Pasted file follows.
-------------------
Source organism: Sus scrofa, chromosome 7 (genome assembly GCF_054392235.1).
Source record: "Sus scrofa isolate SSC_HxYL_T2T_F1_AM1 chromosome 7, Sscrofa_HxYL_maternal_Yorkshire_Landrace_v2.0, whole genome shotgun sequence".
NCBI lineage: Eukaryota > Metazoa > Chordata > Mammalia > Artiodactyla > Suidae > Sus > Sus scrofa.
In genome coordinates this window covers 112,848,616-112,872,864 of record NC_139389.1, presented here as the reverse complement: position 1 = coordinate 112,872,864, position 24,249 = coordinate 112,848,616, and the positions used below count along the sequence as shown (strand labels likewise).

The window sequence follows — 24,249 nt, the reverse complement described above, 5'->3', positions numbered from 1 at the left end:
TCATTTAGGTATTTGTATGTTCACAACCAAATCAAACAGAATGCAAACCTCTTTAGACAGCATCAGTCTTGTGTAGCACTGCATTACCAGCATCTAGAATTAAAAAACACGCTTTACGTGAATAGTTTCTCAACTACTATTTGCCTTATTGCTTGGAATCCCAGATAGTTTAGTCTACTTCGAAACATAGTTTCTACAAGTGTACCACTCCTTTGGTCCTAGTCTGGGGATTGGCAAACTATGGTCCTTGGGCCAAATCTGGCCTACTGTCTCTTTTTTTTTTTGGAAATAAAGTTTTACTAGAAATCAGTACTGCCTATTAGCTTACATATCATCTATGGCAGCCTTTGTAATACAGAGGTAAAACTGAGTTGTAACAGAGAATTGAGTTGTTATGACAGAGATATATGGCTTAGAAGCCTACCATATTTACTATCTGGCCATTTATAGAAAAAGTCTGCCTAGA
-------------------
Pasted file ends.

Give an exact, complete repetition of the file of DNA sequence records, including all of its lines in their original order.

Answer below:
Source organism: Sus scrofa, chromosome 7 (genome assembly GCF_054392235.1).
Source record: "Sus scrofa isolate SSC_HxYL_T2T_F1_AM1 chromosome 7, Sscrofa_HxYL_maternal_Yorkshire_Landrace_v2.0, whole genome shotgun sequence".
NCBI lineage: Eukaryota > Metazoa > Chordata > Mammalia > Artiodactyla > Suidae > Sus > Sus scrofa.
In genome coordinates this window covers 112,848,616-112,872,864 of record NC_139389.1, presented here as the reverse complement: position 1 = coordinate 112,872,864, position 24,249 = coordinate 112,848,616, and the positions used below count along the sequence as shown (strand labels likewise).

The window sequence follows — 24,249 nt, the reverse complement described above, 5'->3', positions numbered from 1 at the left end:
TCATTTAGGTATTTGTATGTTCACAACCAAATCAAACAGAATGCAAACCTCTTTAGACAGCATCAGTCTTGTGTAGCACTGCATTACCAGCATCTAGAATTAAAAAACACGCTTTACGTGAATAGTTTCTCAACTACTATTTGCCTTATTGCTTGGAATCCCAGATAGTTTAGTCTACTTCGAAACATAGTTTCTACAAGTGTACCACTCCTTTGGTCCTAGTCTGGGGATTGGCAAACTATGGTCCTTGGGCCAAATCTGGCCTACTGTCTCTTTTTTTTTTTGGAAATAAAGTTTTACTAGAAATCAGTACTGCCTATTAGCTTACATATCATCTATGGCAGCCTTTGTAATACAGAGGTAAAACTGAGTTGTAACAGAGAATTGAGTTGTTATGACAGAGATATATGGCTTAGAAGCCTACCATATTTACTATCTGGCCATTTATAGAAAAAGTCTGCCTAGA